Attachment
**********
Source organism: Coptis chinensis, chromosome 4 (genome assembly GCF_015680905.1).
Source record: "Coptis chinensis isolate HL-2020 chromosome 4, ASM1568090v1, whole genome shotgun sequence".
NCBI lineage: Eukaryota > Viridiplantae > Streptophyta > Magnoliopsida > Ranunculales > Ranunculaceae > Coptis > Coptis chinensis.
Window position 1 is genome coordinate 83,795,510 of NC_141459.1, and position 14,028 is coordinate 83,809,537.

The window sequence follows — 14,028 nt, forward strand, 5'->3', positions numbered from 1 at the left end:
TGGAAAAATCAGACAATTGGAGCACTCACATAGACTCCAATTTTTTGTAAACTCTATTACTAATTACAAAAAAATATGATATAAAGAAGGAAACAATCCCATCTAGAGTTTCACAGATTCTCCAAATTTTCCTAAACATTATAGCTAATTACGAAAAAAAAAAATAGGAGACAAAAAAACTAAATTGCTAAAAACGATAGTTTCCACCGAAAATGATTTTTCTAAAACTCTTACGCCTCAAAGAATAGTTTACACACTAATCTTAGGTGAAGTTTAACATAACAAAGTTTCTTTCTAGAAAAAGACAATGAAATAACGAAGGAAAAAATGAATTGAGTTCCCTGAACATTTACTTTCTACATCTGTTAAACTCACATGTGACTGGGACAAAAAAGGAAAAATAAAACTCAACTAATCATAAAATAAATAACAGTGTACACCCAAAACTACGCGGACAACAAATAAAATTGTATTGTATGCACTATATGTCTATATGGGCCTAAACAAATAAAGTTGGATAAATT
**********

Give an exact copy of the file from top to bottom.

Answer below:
Source organism: Coptis chinensis, chromosome 4 (genome assembly GCF_015680905.1).
Source record: "Coptis chinensis isolate HL-2020 chromosome 4, ASM1568090v1, whole genome shotgun sequence".
NCBI lineage: Eukaryota > Viridiplantae > Streptophyta > Magnoliopsida > Ranunculales > Ranunculaceae > Coptis > Coptis chinensis.
Window position 1 is genome coordinate 83,795,510 of NC_141459.1, and position 14,028 is coordinate 83,809,537.

The window sequence follows — 14,028 nt, forward strand, 5'->3', positions numbered from 1 at the left end:
TGGAAAAATCAGACAATTGGAGCACTCACATAGACTCCAATTTTTTGTAAACTCTATTACTAATTACAAAAAAATATGATATAAAGAAGGAAACAATCCCATCTAGAGTTTCACAGATTCTCCAAATTTTCCTAAACATTATAGCTAATTACGAAAAAAAAAAATAGGAGACAAAAAAACTAAATTGCTAAAAACGATAGTTTCCACCGAAAATGATTTTTCTAAAACTCTTACGCCTCAAAGAATAGTTTACACACTAATCTTAGGTGAAGTTTAACATAACAAAGTTTCTTTCTAGAAAAAGACAATGAAATAACGAAGGAAAAAATGAATTGAGTTCCCTGAACATTTACTTTCTACATCTGTTAAACTCACATGTGACTGGGACAAAAAAGGAAAAATAAAACTCAACTAATCATAAAATAAATAACAGTGTACACCCAAAACTACGCGGACAACAAATAAAATTGTATTGTATGCACTATATGTCTATATGGGCCTAAACAAATAAAGTTGGATAAATT